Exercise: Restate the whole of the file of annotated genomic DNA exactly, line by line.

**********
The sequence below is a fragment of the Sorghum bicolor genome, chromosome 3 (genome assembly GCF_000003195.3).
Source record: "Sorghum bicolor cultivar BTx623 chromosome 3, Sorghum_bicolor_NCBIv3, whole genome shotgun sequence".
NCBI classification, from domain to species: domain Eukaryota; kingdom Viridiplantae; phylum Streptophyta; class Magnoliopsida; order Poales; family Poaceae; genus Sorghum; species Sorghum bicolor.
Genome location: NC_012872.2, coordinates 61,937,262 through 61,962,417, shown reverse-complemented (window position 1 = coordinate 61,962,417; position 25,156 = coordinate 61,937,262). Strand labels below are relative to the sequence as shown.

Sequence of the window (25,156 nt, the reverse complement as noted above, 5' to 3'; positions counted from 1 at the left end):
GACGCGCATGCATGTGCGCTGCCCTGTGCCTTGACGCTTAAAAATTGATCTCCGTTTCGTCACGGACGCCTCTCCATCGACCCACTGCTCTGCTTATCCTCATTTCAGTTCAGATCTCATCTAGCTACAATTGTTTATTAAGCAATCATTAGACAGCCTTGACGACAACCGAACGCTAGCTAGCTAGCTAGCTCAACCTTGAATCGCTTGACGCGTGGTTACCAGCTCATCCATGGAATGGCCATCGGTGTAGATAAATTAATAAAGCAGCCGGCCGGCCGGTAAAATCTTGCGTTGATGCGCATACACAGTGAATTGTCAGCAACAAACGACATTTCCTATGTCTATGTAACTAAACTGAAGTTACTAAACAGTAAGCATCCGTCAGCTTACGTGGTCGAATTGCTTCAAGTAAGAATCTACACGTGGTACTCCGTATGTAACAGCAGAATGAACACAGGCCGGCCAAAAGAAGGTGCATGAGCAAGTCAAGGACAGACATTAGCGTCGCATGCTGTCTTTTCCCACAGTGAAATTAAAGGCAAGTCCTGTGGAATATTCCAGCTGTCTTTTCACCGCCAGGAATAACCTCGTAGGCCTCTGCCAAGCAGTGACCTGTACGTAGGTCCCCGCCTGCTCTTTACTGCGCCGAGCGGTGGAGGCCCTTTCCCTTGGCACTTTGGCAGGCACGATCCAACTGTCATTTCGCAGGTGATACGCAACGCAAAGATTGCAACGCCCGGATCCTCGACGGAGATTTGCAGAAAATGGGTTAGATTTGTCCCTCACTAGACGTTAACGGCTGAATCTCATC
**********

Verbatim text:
The sequence below is a fragment of the Sorghum bicolor genome, chromosome 3 (genome assembly GCF_000003195.3).
Source record: "Sorghum bicolor cultivar BTx623 chromosome 3, Sorghum_bicolor_NCBIv3, whole genome shotgun sequence".
NCBI classification, from domain to species: domain Eukaryota; kingdom Viridiplantae; phylum Streptophyta; class Magnoliopsida; order Poales; family Poaceae; genus Sorghum; species Sorghum bicolor.
Genome location: NC_012872.2, coordinates 61,937,262 through 61,962,417, shown reverse-complemented (window position 1 = coordinate 61,962,417; position 25,156 = coordinate 61,937,262). Strand labels below are relative to the sequence as shown.

Sequence of the window (25,156 nt, the reverse complement as noted above, 5' to 3'; positions counted from 1 at the left end):
GACGCGCATGCATGTGCGCTGCCCTGTGCCTTGACGCTTAAAAATTGATCTCCGTTTCGTCACGGACGCCTCTCCATCGACCCACTGCTCTGCTTATCCTCATTTCAGTTCAGATCTCATCTAGCTACAATTGTTTATTAAGCAATCATTAGACAGCCTTGACGACAACCGAACGCTAGCTAGCTAGCTAGCTCAACCTTGAATCGCTTGACGCGTGGTTACCAGCTCATCCATGGAATGGCCATCGGTGTAGATAAATTAATAAAGCAGCCGGCCGGCCGGTAAAATCTTGCGTTGATGCGCATACACAGTGAATTGTCAGCAACAAACGACATTTCCTATGTCTATGTAACTAAACTGAAGTTACTAAACAGTAAGCATCCGTCAGCTTACGTGGTCGAATTGCTTCAAGTAAGAATCTACACGTGGTACTCCGTATGTAACAGCAGAATGAACACAGGCCGGCCAAAAGAAGGTGCATGAGCAAGTCAAGGACAGACATTAGCGTCGCATGCTGTCTTTTCCCACAGTGAAATTAAAGGCAAGTCCTGTGGAATATTCCAGCTGTCTTTTCACCGCCAGGAATAACCTCGTAGGCCTCTGCCAAGCAGTGACCTGTACGTAGGTCCCCGCCTGCTCTTTACTGCGCCGAGCGGTGGAGGCCCTTTCCCTTGGCACTTTGGCAGGCACGATCCAACTGTCATTTCGCAGGTGATACGCAACGCAAAGATTGCAACGCCCGGATCCTCGACGGAGATTTGCAGAAAATGGGTTAGATTTGTCCCTCACTAGACGTTAACGGCTGAATCTCATC